The distinctive all-out cry of my beloved offspring, intended just for me, as only her mother would suffice.
Even when I’m in the midst of writing this article and I know that my baby is safe with my husband, I cannot ignore it.
It’s nature’s trickery on us mothers, as we are biologically wired to respond to our baby’s distinct cries.
A study from the University of Trento, Italy, in 2013 shows that a mother is interrupted from her thoughts when exposed to the sounds of a baby’s hunger, whereas men can carry on without interruption.
It is exactly this biochemical composition that turned me into the “Hugger mum” that I’ve become – who, according to Oliver James, the author of How Not to F*** Them Up — “is a mother who places the needs of the baby ahead of everything.”
The baby may sleep in the Hugger’s bed, be fed on demand and made into the centre of her world.
In early infancy, my baby cried a lot, as though she was grumpy at being expelled from the gold class accommodation that was my womb, where her needs of survival and warmth were met consistently and I’ve naturally tried to accommodate her every need since.
Eight months have passed and I’ve learnt so much about love, maternal nurturing and devotion, but the problem with being a “Hugger” is that you don’t have much time to pursue your own goals.
My maternal instinct is telling me that dancing to Old MacDonald Had A Farmnursery rhyme at this time in my life is natural and I should embrace it, but my inner drive to pursue my own ambitions is also burning stronger by the day and pulling me in the opposite direction.
From a young age I have been career-orientated, fighting hard for the next qualification and pursuing ambitious goals, as they seemed to quench my thirst for growth.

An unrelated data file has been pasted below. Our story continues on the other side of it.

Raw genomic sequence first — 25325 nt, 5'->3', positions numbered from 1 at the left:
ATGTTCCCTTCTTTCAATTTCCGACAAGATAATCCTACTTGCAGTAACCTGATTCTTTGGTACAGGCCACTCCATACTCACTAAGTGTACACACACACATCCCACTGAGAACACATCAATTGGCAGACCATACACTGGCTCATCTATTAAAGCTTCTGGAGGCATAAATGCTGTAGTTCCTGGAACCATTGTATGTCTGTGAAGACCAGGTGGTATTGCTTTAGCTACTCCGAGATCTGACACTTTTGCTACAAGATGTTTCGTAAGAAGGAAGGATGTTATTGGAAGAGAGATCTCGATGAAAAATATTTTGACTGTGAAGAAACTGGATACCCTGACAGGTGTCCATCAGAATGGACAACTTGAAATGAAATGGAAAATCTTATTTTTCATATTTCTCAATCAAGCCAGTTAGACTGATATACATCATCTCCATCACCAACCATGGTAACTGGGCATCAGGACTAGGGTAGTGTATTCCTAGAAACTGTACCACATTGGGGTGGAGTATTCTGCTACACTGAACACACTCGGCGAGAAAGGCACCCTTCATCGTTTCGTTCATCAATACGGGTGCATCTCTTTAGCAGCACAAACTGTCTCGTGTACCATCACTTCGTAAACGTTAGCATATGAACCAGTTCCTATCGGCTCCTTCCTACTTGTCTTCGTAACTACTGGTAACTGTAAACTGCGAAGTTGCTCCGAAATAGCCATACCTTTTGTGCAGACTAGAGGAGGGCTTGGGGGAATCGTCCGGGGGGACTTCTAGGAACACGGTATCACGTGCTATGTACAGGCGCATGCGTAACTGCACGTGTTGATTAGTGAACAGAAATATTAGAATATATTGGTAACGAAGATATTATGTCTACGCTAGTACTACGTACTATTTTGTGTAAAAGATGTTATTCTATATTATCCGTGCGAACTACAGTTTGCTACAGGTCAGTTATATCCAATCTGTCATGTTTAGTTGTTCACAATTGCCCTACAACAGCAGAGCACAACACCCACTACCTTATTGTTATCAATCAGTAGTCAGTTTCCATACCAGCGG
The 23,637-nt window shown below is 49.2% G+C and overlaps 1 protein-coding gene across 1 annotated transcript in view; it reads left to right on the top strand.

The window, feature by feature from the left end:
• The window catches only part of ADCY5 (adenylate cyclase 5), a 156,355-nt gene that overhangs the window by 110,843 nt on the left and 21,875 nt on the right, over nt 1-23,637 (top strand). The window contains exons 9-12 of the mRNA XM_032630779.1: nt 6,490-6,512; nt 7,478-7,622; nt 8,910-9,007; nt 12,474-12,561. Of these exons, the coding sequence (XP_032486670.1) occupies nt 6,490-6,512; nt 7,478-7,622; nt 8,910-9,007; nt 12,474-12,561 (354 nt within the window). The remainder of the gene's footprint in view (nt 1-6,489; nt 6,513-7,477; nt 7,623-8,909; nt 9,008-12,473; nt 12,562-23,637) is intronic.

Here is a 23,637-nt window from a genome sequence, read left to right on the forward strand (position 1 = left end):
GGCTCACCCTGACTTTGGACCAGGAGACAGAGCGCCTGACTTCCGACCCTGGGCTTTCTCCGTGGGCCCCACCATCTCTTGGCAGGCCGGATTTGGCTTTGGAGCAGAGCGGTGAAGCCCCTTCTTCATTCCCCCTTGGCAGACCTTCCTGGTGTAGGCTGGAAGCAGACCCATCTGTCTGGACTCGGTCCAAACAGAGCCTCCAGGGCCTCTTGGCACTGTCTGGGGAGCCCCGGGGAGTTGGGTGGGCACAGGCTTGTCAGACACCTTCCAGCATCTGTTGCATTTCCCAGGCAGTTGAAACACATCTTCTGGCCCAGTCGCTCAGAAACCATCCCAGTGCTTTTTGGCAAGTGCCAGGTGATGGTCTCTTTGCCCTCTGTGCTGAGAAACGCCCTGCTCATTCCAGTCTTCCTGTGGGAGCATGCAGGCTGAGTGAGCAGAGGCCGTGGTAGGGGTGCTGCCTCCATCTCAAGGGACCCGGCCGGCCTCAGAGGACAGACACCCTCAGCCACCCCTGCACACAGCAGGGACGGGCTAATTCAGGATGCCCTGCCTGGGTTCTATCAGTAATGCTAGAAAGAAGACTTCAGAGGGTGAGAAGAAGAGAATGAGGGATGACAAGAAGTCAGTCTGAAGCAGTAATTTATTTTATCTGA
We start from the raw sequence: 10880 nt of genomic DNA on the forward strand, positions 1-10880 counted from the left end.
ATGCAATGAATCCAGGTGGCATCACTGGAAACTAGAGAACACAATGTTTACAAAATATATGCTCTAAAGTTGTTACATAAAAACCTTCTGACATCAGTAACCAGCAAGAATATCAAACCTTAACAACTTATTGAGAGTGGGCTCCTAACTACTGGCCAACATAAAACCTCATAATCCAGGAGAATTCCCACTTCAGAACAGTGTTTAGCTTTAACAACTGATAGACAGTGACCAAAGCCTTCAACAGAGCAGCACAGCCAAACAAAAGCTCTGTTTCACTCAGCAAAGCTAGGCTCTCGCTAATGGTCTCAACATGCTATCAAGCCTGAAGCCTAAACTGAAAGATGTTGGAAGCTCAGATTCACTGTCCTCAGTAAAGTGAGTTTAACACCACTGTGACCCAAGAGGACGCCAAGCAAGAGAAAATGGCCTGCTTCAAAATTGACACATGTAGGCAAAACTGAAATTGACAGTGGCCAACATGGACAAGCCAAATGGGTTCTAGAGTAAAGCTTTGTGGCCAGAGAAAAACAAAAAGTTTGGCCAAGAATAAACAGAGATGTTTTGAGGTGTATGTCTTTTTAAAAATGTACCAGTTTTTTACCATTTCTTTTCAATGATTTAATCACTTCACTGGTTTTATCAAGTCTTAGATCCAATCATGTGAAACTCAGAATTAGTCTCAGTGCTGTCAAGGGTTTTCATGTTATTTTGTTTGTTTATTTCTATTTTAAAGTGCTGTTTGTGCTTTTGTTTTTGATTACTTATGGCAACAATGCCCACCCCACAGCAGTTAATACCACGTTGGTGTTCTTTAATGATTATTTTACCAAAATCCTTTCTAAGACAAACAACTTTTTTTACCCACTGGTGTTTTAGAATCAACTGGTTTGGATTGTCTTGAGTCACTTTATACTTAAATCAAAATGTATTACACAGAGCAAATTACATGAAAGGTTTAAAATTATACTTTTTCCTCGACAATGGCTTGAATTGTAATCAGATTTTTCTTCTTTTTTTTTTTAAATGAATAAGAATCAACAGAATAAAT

While I have submitted to the idea that my career would be on plateau for a while, I still need to challenge my mind with activities on top of spending most of my days speaking in high-pitched syllables, singing nursery rhymes and dancing around the living room.
Back home in Malaysia, it’s very common for a mother to return to her career within a few months of giving birth and although I wouldn’t want to give up the one-year maternity leave that we are luckily entitled to in Britain, I would certainly make good use of the willing hands of my family to play with baby while I took some much needed downtime.
No doubt choosing to live in London has countless advantages for me and my daughter, such as the wealth of nature and parks to stroll in, the easy transport links to take us around the city and lots of baby-orientated classes on our doorstep, but there is one very big disadvantage that has been playing on my mind for some time and that is that I am far from the helping hands of my family.
Without their help to take care of my daughter whom I feel is still too young to be put in a nursery, I’m left with limited options.
Like many mothers before me, perhaps I could create a part-time career for myself which involves my baby as my main source of inspiration.
There are plenty of services I need as a mother that aren’t available around me, so finding a gap in the market isn’t difficult.
Whether it’s organising a local playgroup, writing books for children or selling homemade baby items, there are endless possibilities.
Since becoming a mother, I’ve felt a shift in my perception of my ideal future.
When I witnessed the innocence of infancy first-hand – where wealth means nothing to a baby and being outdoors brings a huge smile to her face – I found myself striving for something more spiritually fulfilling than a desk job. One that involves creating things with my hands that will enrich someone else’s life.
However, all of these ideas must start with a seed to sow and nurture and that is exactly what I try to do in these rare moments of calm when my mind settles just enough to envisage a potential future with the right balance for my baby and myself.
And so, until the baby alarm inevitably propels me off the sofa, I will continue to plan my dream future.
> Samantha Hiew has been in the UK for the past decade.
As published in May’s online and paper edition of The Star Metro.